In a new study, published in the journal Mayo Clinic Proceedings, researchers have found that diabetes is an independent risk factor for the development of heart failure in the community-dwelling population. Though heart problems are a common development for people with diabetes, this latest research may provide new insights to the researchers.
Health experts said that diabetes leads to cardiomyopathy resulting in progressive deterioration of pumping capacity of the heart, if poorly controlled. Satish Koul, HOD and Director Internal Medicine, Narayana Superspeciality Hospital, Gurugram in India, told IANS, "Diabetes is also a major risk factor for atherosclerosis and this eventually leads to blockage of coronary arteries. This leads to heart attack or myocardial infarction. Due to myocardial infarction, the heart muscle becomes weak and eventually heart fails as a pump leading to congestive heart failure."
The researchers have evaluated the long-term impact of diabetes on the development of heart failure, both with preserved ejection fraction and reduced ejection fraction. The preserved ejection fraction is a measurement of the percentage of blood leaving the heart with each contraction.
In addition, the experts also analysed mortality in a community population, controlling for hypertension, coronary artery disease and diastolic function. Out of 2,042 residents of Olmsted County in the US, 116 participants with diabetes were matched 1:2 for age, hypertension, sex, coronary artery disease and diastolic dysfunction to 232 participants without diabetes.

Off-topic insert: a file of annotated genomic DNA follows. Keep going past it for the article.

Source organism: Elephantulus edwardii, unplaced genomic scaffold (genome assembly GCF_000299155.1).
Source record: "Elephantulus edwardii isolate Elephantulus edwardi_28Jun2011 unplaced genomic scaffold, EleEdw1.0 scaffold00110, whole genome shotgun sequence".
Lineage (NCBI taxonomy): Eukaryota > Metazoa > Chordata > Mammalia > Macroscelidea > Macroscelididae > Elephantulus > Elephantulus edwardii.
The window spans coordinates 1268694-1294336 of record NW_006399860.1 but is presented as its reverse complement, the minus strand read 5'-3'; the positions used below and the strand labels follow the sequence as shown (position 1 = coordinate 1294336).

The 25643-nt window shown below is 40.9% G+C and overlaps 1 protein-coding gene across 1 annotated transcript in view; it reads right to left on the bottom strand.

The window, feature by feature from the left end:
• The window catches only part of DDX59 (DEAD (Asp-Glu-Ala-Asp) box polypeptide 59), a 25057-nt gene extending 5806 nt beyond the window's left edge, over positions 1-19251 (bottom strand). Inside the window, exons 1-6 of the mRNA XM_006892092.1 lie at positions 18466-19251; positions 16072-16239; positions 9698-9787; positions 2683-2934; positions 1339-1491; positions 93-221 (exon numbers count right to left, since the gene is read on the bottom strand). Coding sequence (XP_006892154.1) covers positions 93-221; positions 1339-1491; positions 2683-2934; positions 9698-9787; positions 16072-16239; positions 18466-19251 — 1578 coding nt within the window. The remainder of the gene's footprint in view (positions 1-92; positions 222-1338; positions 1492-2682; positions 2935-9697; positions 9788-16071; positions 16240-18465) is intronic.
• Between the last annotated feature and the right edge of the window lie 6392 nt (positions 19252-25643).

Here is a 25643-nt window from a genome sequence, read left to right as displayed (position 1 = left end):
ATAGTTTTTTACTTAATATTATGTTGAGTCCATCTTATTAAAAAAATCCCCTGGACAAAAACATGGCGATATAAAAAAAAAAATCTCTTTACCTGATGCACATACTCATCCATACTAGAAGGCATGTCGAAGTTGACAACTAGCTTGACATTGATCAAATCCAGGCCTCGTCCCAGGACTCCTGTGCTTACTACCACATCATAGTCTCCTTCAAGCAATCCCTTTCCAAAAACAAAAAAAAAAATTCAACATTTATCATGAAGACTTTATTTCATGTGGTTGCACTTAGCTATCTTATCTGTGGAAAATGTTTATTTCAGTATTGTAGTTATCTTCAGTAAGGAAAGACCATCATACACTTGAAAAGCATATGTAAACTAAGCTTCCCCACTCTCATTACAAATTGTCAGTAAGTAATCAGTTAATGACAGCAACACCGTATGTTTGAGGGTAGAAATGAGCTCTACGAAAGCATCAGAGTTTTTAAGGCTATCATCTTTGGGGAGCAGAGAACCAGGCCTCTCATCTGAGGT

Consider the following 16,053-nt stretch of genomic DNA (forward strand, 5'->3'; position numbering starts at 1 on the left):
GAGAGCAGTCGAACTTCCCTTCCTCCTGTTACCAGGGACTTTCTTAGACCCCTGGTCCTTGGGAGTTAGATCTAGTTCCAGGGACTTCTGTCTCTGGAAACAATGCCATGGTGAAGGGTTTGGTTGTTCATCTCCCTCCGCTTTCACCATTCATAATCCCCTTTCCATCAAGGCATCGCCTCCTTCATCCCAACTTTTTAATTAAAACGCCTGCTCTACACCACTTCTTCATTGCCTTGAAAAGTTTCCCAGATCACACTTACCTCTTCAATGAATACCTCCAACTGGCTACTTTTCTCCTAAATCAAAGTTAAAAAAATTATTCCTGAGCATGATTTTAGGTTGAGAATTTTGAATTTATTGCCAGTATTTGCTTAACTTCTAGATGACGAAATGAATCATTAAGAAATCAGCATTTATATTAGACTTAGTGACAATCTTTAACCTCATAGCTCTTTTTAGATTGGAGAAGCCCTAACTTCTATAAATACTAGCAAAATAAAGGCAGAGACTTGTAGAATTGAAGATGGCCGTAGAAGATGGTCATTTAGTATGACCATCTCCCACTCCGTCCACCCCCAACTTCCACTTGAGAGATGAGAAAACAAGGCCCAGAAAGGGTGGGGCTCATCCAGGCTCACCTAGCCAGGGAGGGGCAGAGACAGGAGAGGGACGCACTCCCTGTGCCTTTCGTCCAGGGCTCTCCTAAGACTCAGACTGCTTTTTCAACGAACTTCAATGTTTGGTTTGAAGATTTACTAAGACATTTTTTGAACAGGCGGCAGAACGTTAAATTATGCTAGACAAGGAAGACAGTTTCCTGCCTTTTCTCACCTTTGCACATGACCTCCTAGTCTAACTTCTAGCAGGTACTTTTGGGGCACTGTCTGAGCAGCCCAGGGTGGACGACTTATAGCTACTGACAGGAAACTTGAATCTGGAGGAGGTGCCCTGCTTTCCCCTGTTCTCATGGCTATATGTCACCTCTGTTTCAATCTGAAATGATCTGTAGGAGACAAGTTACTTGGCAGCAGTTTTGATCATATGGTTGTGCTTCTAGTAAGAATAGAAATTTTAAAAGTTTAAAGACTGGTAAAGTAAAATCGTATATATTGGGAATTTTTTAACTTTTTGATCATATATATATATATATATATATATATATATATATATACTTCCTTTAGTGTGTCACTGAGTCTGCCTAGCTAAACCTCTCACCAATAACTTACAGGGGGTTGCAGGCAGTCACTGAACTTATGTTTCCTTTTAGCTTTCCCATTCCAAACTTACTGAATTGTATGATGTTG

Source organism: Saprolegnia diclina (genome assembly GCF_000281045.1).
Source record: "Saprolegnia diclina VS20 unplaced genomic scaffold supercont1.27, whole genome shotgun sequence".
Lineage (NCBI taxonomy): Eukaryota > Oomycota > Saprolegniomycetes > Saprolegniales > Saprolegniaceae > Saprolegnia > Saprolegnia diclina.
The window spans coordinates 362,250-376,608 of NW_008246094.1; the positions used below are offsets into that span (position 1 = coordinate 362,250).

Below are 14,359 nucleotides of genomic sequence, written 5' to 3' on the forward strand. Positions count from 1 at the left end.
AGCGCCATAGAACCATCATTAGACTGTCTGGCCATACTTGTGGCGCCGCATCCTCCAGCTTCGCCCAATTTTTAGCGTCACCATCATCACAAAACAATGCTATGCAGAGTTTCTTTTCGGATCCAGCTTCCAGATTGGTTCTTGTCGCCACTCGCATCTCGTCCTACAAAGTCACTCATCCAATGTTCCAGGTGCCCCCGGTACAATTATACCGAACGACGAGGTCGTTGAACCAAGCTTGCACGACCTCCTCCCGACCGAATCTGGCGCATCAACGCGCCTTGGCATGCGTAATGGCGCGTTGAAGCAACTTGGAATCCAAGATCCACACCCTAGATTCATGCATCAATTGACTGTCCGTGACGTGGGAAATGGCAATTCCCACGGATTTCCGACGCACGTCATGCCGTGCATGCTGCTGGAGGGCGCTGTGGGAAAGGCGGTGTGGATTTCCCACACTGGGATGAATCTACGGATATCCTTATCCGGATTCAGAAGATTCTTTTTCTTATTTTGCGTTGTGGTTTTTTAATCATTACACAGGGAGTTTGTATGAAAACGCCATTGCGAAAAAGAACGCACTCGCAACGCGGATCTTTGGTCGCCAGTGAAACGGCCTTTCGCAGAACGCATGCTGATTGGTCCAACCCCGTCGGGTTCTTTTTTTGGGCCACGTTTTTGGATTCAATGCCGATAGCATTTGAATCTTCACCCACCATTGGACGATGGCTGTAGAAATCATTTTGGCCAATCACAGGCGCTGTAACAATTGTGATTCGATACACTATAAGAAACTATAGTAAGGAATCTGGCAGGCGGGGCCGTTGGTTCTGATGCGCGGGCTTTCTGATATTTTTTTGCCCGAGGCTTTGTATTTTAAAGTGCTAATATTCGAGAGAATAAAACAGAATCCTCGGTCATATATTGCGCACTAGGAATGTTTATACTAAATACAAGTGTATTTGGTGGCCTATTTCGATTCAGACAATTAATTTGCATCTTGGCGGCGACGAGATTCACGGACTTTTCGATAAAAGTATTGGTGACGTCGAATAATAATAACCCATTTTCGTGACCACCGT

Diabetes as an independent risk factor
The researchers followed the participants over a period of 10 years and found that 21 percent of participants with diabetes developed heart failure, independent of other causes, while only 12 percent people without diabetes developed heart failure. However, the researchers said that cardiac death, heart attack and stroke were not statistically different between the two groups.
The study findings suggested that diabetic patients are at increased risk of developing heart failure as compared to their nondiabetic counterparts, even if they don't have any cardiac structural abnormality and has a normal ejection fraction. "The key takeaway is that diabetes mellitus alone is an independent risk factor for the development of heart failure," said study senior author Horng Chen from Mayo Clinic in the US.
"Our hope is that this study provides a strong foundation for further investigations into diabetes and heart failure. There is still much to learn and study in terms of this association and how to best diagnose and treat this condition," Chen said.